Campus budget update

To: UC Santa Cruz faculty and staff

From: Chancellor's Office

As we near the end of the fiscal year, I want to update you on what we know at this time about the University of California system and the UC Santa Cruz campus budget outlooks and what that means for our faculty and staff. I know how challenging these past few months have been and how the unknowns surrounding our fiscal future have added to the worries of many. I am so grateful for the dedication to our campus mission and to our students that you all have shown through this time. While I do not yet have answers for every question you might have regarding the upcoming fiscal year, I hope this update can provide some clarity on where things stand.

What we know currently about the UC budget

The governor and the state Legislature have reached agreement on a state budget. As written, effective July 1, the UC base budget would be cut by $300.8 million (8.1%) from current levels. We do not know yet how the cut will be applied across the campuses. Whether the cut will be permanent depends on whether the state receives $14 billion in new federal stimulus funds by Oct. 15. If the federal funding comes through, UC would receive up to $471.6 million to offset cuts. If realized, that federal funding could reverse the July 1 cuts and result in a net increase of $170.8 million (4.6%) compared to UC’s overall 2019-20 state budget allocation.

Of course, state funding is only one aspect of our fiscal picture. We won’t have clarity on our tuition revenue until we are about a month into the fall quarter. Currently, our enrollment figures look strong, but it is unclear how adjustments to our instructional delivery and operations in fall will impact the decisions of our students and their families.

Our sales and service operations (auxiliaries) have already seen large revenue reductions due to changes in operations and service resulting from COVID-19. Housing and dining operations for spring and summer saw a reduction in revenue of $49 million. Many other operations including TAPS and the Student Health Center have also experienced large revenue reductions. With COVID-19-related adjustments to campus operations this fall, we anticipate funds received in these areas will continue to decrease.

In areas experiencing increased costs directly related to COVID-19, our campus is pursuing Federal Emergency Management Agency claims for reimbursement to the extent possible. UCSC is also finalizing plans for spending our institutional CARES Act funds and the Minority Serving Institutions portion of CARES Act funding in support of increased costs related to transitioning to remote instruction, as required by the grant terms.

What this means for our employees

In spring 2020, the 10 UC chancellors committed to not having any COVID-19 related layoffs through the 2020 fiscal year, which ends today, June 30. This decision was made to provide some certainty to our employees during a very uncertain time. Though we cannot guarantee there will be no indefinite layoffs, we are working diligently to be strategic and creative to ensure we minimize to the greatest extent possible the need to use that strategy to address fiscal shortfalls over the next two years. I remain hopeful we will be able to utilize other means and can affirm that indefinite layoffs would be a last resort.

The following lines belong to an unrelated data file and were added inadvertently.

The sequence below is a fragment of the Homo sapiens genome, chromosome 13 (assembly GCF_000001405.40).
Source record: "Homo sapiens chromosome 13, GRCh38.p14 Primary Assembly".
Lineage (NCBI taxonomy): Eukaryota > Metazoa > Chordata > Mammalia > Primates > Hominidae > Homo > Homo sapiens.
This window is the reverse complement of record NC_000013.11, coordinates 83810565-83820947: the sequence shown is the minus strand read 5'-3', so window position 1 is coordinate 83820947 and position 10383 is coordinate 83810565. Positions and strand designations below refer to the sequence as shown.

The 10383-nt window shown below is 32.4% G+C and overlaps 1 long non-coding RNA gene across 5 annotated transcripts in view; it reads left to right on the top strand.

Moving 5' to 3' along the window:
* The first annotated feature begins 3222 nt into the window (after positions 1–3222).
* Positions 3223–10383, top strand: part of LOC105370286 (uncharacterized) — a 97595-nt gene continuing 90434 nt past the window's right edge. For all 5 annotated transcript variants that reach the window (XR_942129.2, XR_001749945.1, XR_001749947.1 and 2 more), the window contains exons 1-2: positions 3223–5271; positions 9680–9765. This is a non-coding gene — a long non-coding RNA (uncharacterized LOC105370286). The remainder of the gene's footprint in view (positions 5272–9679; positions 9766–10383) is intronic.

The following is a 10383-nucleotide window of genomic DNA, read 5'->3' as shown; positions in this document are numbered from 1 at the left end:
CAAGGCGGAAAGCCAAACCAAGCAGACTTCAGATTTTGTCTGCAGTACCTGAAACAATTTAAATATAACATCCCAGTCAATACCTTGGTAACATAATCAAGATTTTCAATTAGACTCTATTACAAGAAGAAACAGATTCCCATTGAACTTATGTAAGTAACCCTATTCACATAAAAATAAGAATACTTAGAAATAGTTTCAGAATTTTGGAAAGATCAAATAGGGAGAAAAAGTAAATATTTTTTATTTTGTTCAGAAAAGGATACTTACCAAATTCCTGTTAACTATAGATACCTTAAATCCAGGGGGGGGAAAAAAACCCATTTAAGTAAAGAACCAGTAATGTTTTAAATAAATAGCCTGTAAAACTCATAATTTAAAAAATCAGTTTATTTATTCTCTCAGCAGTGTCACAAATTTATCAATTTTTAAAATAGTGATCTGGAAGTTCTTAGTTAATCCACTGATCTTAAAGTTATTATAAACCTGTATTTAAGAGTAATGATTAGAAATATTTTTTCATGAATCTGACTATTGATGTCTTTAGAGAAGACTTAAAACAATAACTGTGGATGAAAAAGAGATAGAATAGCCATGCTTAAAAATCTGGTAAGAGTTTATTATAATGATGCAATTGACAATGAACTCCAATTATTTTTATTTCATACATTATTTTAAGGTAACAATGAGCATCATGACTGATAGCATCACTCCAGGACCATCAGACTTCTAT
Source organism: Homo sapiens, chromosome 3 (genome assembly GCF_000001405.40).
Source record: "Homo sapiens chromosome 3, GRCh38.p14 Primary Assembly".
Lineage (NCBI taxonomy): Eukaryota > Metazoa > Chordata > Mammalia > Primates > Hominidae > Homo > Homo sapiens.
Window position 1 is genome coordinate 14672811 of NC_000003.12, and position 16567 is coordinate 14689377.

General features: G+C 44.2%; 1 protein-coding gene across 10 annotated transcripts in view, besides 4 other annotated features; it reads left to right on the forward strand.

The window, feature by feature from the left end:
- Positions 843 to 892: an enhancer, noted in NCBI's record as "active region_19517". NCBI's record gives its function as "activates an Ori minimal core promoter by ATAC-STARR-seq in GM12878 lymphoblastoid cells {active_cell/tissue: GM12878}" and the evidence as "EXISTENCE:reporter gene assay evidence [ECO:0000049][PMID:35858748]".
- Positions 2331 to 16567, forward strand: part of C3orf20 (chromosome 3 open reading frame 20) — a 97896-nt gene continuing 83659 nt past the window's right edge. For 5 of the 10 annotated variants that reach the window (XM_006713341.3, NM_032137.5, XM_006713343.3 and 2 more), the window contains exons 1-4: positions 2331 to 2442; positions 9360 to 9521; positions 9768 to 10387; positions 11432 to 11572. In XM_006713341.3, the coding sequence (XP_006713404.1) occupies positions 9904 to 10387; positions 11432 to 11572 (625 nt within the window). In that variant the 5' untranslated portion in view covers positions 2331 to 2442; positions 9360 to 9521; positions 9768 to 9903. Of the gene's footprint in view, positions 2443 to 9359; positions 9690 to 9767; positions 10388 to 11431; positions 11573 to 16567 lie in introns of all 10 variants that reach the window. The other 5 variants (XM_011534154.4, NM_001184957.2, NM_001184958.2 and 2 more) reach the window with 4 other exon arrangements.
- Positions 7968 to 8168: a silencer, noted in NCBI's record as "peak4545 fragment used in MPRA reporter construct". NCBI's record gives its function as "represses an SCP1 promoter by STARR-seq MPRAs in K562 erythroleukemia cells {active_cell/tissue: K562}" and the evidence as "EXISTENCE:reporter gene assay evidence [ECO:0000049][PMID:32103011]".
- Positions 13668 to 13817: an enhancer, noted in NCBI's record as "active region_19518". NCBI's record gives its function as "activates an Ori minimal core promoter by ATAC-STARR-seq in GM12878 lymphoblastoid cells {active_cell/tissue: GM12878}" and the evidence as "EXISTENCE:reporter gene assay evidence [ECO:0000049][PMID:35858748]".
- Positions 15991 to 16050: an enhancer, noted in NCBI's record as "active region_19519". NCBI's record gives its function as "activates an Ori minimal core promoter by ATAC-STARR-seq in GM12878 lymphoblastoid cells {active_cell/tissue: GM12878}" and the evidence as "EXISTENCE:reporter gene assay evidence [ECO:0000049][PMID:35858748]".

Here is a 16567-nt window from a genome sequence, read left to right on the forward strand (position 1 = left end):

One of the strategies we have used to slow campus spending and decrease the commitment of permanent dollars is the position-management process. This has been working well over the past few months, and principal officers have been careful and conservative in reviewing open positions. We did not institute a hiring freeze, as we do need to fill certain positions that are critical to our core operations or those positions that can be revenue generating. In addition, principal officers have been asked to limit significant costs, and to be prudent with all spending to help reduce the need to lay off staff.

As revenue shortfalls impact certain services, the resulting service reductions or changes impact others. For example, during the summer months we typically furlough certain employees due to decreased demand for services. Though COVID-19 has resulted in additional service impacts, we have been able to avoid many furloughs through the redeployment of staff. We redeployed approximately 20 dining workers who would have otherwise been furloughed to support facilities. We continue to explore redeployment options in our custodial unit. In addition, we have found other creative ways to avoid furloughs and temporary layoffs in some areas. One such example is the county contract that Dining Services won to provide approximately 1,000 meals, daily, to local shelters and to emergency-service operations at 16 locations throughout north- and mid-Santa Cruz County beginning June 1. This was a win for the county, our campus, and our dining staff.

Other potential strategies we can deploy more broadly or are considering using to prevent the need for permanent layoffs include, but are not limited to:
  • Employee Reduction in Time (ERIT) program
  • Voluntary reductions in time/voluntary layoffs for career staff who are interested in transitioning from university employment
  • Transfers in lieu of layoff actions
While all of these programs differ, they provide unique opportunities for staff to evaluate if changes in their employment best fit the needs of the employee and their families. As new strategies emerge, we will share those with you.

Though I know many questions remain, I hope this information is helpful. As we learn more about the budget, I will update you.